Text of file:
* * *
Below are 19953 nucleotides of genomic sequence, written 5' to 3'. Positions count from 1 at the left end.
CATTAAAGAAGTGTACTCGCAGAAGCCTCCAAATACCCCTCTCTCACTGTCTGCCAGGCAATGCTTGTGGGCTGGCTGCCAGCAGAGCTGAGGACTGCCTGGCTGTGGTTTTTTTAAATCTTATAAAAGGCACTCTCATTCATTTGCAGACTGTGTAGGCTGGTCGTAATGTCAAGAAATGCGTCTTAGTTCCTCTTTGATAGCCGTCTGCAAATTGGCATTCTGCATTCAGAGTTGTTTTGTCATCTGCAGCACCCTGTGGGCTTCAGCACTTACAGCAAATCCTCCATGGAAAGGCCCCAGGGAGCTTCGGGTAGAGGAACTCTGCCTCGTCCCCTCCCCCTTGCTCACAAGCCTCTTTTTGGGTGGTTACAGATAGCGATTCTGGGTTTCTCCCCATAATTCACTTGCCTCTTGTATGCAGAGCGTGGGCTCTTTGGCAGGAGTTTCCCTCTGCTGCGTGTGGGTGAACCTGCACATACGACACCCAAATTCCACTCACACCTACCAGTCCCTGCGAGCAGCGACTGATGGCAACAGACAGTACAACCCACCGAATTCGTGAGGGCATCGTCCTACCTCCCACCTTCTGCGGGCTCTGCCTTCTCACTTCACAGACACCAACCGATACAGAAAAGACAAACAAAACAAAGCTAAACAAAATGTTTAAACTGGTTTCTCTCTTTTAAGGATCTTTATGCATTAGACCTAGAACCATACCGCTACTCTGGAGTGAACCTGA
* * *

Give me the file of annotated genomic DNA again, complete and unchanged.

Below are 19953 nucleotides of genomic sequence, written 5' to 3'. Positions count from 1 at the left end.
CATTAAAGAAGTGTACTCGCAGAAGCCTCCAAATACCCCTCTCTCACTGTCTGCCAGGCAATGCTTGTGGGCTGGCTGCCAGCAGAGCTGAGGACTGCCTGGCTGTGGTTTTTTTAAATCTTATAAAAGGCACTCTCATTCATTTGCAGACTGTGTAGGCTGGTCGTAATGTCAAGAAATGCGTCTTAGTTCCTCTTTGATAGCCGTCTGCAAATTGGCATTCTGCATTCAGAGTTGTTTTGTCATCTGCAGCACCCTGTGGGCTTCAGCACTTACAGCAAATCCTCCATGGAAAGGCCCCAGGGAGCTTCGGGTAGAGGAACTCTGCCTCGTCCCCTCCCCCTTGCTCACAAGCCTCTTTTTGGGTGGTTACAGATAGCGATTCTGGGTTTCTCCCCATAATTCACTTGCCTCTTGTATGCAGAGCGTGGGCTCTTTGGCAGGAGTTTCCCTCTGCTGCGTGTGGGTGAACCTGCACATACGACACCCAAATTCCACTCACACCTACCAGTCCCTGCGAGCAGCGACTGATGGCAACAGACAGTACAACCCACCGAATTCGTGAGGGCATCGTCCTACCTCCCACCTTCTGCGGGCTCTGCCTTCTCACTTCACAGACACCAACCGATACAGAAAAGACAAACAAAACAAAGCTAAACAAAATGTTTAAACTGGTTTCTCTCTTTTAAGGATCTTTATGCATTAGACCTAGAACCATACCGCTACTCTGGAGTGAACCTGA